McLean, VA – Less than a month after topping 1.2 million net square feet of exhibit space, the International Manufacturing Technology Show (IMTS) announced that it will be squeezing three additional co-located shows produced by Deutsche Messe AG into its 2016 event.
Manufacturing in North America is projected to increase in the coming years, and Deutsche Messe will be adding three new events to the two it currently co-locates with IMTS, the biennial show produced in Chicago by AMT – The Association For Manufacturing Technology.
The trio of new specialized shows will join MDA North America and Industrial Automation North America. They include:
- ComVac North America
- Industrial Supply North America
- Surface Technology North America.
“It was clear at IMTS this year that many industrial companies in the U.S., Canada and Mexico are increasing their investments in factories and machinery, so it is an important and correct step for us to enhance the existing MDA North America and Industrial Automation North America with these additional topics,” said Deutsche Messe AG board member Dr. Andreas Gruchow.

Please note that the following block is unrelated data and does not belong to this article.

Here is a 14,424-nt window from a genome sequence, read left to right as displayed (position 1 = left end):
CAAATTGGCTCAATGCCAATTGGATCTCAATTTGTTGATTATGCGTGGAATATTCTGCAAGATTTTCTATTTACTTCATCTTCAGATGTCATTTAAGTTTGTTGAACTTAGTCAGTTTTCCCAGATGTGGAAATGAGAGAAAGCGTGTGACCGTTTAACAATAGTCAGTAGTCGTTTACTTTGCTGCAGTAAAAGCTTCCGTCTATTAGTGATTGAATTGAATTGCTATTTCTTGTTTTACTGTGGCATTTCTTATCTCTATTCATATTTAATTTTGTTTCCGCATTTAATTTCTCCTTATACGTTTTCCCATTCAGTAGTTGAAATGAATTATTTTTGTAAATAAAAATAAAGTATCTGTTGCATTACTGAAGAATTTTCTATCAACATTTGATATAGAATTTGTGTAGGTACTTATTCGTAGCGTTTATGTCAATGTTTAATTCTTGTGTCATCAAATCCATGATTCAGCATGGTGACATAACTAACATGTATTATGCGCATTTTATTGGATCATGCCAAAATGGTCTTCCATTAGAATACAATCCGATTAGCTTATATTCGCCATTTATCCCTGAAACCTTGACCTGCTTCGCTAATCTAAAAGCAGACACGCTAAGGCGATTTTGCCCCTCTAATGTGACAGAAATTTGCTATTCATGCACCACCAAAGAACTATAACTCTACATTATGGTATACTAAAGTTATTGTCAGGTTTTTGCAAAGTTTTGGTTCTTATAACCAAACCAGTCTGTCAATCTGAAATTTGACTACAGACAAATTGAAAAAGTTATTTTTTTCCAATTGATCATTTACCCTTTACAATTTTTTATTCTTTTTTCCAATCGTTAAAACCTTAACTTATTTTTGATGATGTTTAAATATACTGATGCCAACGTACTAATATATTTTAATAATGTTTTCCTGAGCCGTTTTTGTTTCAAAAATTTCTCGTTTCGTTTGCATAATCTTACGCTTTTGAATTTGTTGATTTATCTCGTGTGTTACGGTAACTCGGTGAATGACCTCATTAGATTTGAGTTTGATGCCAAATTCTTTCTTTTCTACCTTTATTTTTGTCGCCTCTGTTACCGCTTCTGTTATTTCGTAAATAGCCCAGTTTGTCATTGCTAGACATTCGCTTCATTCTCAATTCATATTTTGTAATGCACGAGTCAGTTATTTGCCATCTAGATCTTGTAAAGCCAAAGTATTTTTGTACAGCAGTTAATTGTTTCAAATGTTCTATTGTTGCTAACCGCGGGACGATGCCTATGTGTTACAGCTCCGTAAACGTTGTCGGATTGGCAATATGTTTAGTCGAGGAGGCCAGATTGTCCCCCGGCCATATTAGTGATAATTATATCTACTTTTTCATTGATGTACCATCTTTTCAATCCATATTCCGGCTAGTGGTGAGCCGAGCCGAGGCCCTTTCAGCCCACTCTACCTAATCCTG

What was not immediately clear was how much floor space at McCormick Place the new German shows would add to IMTS, which this year sprawled across 1.28 million nsf and saw its attendance jump 13.9% to 114,147. “While IMTS is a packed show, we do have the capability of redeploying resources and re-laying out the show to accommodate these additions,” Peter Eelman, vice president – exhibitions & communications for AMT, told Trade Show Executive. “We are very excited to see the continued growth and interest in manufacturing in the U.S. and IMTS is a big part of that.”
Machinery shows are known for the presence of the oftentimes behemoth pieces of equipment on the exhibit floor, which usually involves some significant cost and manpower to ship and assemble, as well as occupying large areas of floor space. Of the three new shows, however, Industrial Supply North America will focus more on the field of subcontracting in an industrial setting.
While the shows would likely be an attractive venue for German exhibitors, Eelman said they would not be a beefed-up version of a national pavilion and would be open to any exhibitor. “The additions of these events to IMTS represent a brand extension,” he said. “These shows are not restricted to German exhibitors.”